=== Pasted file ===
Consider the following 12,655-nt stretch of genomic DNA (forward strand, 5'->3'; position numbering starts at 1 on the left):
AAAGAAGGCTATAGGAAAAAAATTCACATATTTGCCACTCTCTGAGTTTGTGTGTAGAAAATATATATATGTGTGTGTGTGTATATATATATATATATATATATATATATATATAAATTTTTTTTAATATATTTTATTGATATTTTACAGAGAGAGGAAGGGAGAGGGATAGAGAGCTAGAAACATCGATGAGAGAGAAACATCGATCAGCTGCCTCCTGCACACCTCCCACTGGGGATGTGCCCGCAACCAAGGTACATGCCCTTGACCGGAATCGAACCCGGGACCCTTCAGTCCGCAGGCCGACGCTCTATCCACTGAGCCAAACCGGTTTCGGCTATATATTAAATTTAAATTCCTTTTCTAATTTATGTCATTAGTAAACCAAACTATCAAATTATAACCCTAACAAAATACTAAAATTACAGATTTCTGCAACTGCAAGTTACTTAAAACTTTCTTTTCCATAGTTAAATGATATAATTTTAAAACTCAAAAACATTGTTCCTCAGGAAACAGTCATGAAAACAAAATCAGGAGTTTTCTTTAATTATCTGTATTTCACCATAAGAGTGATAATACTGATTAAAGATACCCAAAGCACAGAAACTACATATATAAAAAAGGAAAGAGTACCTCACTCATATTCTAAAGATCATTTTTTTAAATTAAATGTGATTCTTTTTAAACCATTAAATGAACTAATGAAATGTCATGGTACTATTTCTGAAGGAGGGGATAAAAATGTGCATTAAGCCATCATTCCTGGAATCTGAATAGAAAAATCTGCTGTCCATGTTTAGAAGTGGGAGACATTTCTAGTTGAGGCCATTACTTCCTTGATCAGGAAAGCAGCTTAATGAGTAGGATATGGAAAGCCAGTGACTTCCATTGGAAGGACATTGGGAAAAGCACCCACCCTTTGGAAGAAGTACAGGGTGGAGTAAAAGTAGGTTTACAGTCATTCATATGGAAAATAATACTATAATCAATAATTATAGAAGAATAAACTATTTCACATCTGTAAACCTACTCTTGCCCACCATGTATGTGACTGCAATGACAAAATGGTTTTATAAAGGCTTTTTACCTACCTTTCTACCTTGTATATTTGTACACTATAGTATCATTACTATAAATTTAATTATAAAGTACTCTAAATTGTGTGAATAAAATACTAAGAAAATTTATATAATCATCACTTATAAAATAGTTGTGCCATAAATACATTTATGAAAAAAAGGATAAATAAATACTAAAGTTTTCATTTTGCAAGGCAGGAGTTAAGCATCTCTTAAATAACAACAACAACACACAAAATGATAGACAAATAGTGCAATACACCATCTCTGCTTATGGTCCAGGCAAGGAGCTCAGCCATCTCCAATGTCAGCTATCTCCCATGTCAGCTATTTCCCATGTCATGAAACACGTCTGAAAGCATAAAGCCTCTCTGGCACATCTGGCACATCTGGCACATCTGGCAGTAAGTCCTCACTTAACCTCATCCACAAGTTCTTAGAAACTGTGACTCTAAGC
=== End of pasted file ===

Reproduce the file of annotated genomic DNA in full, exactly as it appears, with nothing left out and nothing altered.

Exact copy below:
Consider the following 12,655-nt stretch of genomic DNA (forward strand, 5'->3'; position numbering starts at 1 on the left):
AAAGAAGGCTATAGGAAAAAAATTCACATATTTGCCACTCTCTGAGTTTGTGTGTAGAAAATATATATATGTGTGTGTGTGTATATATATATATATATATATATATATATATATAAATTTTTTTTAATATATTTTATTGATATTTTACAGAGAGAGGAAGGGAGAGGGATAGAGAGCTAGAAACATCGATGAGAGAGAAACATCGATCAGCTGCCTCCTGCACACCTCCCACTGGGGATGTGCCCGCAACCAAGGTACATGCCCTTGACCGGAATCGAACCCGGGACCCTTCAGTCCGCAGGCCGACGCTCTATCCACTGAGCCAAACCGGTTTCGGCTATATATTAAATTTAAATTCCTTTTCTAATTTATGTCATTAGTAAACCAAACTATCAAATTATAACCCTAACAAAATACTAAAATTACAGATTTCTGCAACTGCAAGTTACTTAAAACTTTCTTTTCCATAGTTAAATGATATAATTTTAAAACTCAAAAACATTGTTCCTCAGGAAACAGTCATGAAAACAAAATCAGGAGTTTTCTTTAATTATCTGTATTTCACCATAAGAGTGATAATACTGATTAAAGATACCCAAAGCACAGAAACTACATATATAAAAAAGGAAAGAGTACCTCACTCATATTCTAAAGATCATTTTTTTAAATTAAATGTGATTCTTTTTAAACCATTAAATGAACTAATGAAATGTCATGGTACTATTTCTGAAGGAGGGGATAAAAATGTGCATTAAGCCATCATTCCTGGAATCTGAATAGAAAAATCTGCTGTCCATGTTTAGAAGTGGGAGACATTTCTAGTTGAGGCCATTACTTCCTTGATCAGGAAAGCAGCTTAATGAGTAGGATATGGAAAGCCAGTGACTTCCATTGGAAGGACATTGGGAAAAGCACCCACCCTTTGGAAGAAGTACAGGGTGGAGTAAAAGTAGGTTTACAGTCATTCATATGGAAAATAATACTATAATCAATAATTATAGAAGAATAAACTATTTCACATCTGTAAACCTACTCTTGCCCACCATGTATGTGACTGCAATGACAAAATGGTTTTATAAAGGCTTTTTACCTACCTTTCTACCTTGTATATTTGTACACTATAGTATCATTACTATAAATTTAATTATAAAGTACTCTAAATTGTGTGAATAAAATACTAAGAAAATTTATATAATCATCACTTATAAAATAGTTGTGCCATAAATACATTTATGAAAAAAAGGATAAATAAATACTAAAGTTTTCATTTTGCAAGGCAGGAGTTAAGCATCTCTTAAATAACAACAACAACACACAAAATGATAGACAAATAGTGCAATACACCATCTCTGCTTATGGTCCAGGCAAGGAGCTCAGCCATCTCCAATGTCAGCTATCTCCCATGTCAGCTATTTCCCATGTCATGAAACACGTCTGAAAGCATAAAGCCTCTCTGGCACATCTGGCACATCTGGCACATCTGGCAGTAAGTCCTCACTTAACCTCATCCACAAGTTCTTAGAAACTGTGACTCTAAGC